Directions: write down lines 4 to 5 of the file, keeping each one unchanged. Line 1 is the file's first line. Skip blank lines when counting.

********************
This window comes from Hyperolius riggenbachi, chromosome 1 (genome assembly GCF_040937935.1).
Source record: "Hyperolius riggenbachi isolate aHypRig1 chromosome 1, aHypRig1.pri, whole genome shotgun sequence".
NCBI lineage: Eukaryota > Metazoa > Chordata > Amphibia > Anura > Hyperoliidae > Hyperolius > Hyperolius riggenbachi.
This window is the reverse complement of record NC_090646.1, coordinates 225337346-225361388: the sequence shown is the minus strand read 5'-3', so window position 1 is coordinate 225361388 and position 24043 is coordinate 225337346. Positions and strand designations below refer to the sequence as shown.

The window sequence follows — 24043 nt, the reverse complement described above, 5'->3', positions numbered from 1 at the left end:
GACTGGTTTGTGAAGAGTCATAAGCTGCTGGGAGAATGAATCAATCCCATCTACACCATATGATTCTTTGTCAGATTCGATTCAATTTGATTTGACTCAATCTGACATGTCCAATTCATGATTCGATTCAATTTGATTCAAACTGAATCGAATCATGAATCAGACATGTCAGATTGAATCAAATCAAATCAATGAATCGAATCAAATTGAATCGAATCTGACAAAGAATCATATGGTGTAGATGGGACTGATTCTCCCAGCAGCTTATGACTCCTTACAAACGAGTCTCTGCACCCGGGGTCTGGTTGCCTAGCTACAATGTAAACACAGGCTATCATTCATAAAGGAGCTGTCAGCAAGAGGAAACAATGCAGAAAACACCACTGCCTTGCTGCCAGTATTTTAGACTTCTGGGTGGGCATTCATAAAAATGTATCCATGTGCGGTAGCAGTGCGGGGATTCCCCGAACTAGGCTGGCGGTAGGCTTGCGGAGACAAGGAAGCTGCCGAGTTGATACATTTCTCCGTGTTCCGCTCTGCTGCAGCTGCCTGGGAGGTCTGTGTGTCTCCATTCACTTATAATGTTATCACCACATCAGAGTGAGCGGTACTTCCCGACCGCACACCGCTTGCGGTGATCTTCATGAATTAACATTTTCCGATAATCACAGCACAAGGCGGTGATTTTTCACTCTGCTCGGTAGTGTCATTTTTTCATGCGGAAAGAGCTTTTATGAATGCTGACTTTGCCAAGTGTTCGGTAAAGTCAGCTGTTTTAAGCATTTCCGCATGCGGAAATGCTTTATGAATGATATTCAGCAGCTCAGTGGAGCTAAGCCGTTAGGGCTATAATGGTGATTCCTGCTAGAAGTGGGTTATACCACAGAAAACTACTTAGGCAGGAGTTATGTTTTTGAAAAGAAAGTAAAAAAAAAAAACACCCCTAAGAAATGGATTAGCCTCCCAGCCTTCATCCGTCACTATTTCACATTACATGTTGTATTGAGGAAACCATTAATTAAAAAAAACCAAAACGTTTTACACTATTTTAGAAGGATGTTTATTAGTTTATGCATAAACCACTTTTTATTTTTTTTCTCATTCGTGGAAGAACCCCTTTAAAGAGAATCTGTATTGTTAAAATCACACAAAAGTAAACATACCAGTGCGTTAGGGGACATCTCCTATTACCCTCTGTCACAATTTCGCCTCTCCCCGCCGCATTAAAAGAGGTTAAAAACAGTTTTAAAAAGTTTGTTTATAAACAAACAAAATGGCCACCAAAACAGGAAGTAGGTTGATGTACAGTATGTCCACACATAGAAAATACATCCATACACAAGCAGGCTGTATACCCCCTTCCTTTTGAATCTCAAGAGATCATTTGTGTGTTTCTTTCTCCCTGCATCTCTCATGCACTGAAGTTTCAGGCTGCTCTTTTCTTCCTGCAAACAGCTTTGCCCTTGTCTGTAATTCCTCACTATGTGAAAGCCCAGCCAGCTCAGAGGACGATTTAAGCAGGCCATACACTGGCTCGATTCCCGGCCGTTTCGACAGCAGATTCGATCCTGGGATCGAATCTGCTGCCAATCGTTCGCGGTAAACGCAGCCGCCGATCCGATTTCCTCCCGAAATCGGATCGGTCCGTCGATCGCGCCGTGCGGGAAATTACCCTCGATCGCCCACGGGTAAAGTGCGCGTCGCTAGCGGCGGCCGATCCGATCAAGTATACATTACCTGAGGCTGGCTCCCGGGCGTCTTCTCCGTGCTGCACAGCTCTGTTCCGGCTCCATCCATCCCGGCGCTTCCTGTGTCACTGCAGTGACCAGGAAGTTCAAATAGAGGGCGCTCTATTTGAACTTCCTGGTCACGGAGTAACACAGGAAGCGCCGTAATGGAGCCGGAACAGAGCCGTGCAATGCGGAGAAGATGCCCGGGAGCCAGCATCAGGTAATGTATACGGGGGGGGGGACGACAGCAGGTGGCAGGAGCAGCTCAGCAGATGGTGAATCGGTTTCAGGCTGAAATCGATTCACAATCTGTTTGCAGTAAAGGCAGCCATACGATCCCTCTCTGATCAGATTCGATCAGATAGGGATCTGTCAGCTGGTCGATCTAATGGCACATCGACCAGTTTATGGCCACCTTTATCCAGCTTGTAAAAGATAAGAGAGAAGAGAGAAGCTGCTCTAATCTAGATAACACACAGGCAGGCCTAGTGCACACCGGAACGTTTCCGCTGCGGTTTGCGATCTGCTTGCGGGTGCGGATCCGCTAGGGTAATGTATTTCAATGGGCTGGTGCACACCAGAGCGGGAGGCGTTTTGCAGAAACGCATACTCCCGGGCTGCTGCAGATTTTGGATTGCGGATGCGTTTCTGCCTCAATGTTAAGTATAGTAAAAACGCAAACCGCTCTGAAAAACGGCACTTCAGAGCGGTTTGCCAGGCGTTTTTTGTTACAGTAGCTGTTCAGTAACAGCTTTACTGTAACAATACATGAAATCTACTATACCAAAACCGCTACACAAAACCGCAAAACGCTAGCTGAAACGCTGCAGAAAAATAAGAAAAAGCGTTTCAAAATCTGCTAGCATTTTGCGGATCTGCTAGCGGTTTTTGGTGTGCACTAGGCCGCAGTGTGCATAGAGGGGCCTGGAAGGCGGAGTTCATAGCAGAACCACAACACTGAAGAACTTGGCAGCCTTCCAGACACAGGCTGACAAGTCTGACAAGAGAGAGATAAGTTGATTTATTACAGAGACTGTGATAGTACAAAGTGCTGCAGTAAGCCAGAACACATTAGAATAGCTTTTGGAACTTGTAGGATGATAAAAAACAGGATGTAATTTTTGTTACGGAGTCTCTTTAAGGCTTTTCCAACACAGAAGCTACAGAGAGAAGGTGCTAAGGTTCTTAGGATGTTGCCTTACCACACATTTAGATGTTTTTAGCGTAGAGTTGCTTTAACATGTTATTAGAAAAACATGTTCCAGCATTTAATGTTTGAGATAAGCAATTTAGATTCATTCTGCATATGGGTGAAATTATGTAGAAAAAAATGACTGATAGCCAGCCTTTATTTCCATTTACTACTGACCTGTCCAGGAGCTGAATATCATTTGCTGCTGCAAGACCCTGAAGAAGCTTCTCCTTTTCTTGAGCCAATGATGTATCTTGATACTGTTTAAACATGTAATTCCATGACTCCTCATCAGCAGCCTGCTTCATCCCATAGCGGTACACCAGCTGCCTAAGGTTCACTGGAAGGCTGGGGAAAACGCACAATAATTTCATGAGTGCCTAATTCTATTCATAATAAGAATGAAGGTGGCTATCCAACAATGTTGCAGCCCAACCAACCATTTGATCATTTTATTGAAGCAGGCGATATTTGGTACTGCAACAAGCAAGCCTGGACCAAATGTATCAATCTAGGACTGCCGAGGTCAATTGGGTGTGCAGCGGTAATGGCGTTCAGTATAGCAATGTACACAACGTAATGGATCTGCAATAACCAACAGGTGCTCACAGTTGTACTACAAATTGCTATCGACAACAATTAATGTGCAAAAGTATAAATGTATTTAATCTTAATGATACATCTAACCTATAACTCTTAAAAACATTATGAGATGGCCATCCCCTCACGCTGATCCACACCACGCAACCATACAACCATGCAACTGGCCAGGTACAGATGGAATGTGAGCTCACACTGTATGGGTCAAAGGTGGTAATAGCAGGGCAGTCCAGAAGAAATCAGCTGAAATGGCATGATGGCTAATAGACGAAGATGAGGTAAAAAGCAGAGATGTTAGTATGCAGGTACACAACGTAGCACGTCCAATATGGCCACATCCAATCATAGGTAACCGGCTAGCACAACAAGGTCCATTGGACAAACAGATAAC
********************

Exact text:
This window is the reverse complement of record NC_090646.1, coordinates 225337346-225361388: the sequence shown is the minus strand read 5'-3', so window position 1 is coordinate 225361388 and position 24043 is coordinate 225337346. Positions and strand designations below refer to the sequence as shown.

The window sequence follows — 24043 nt, the reverse complement described above, 5'->3', positions numbered from 1 at the left end: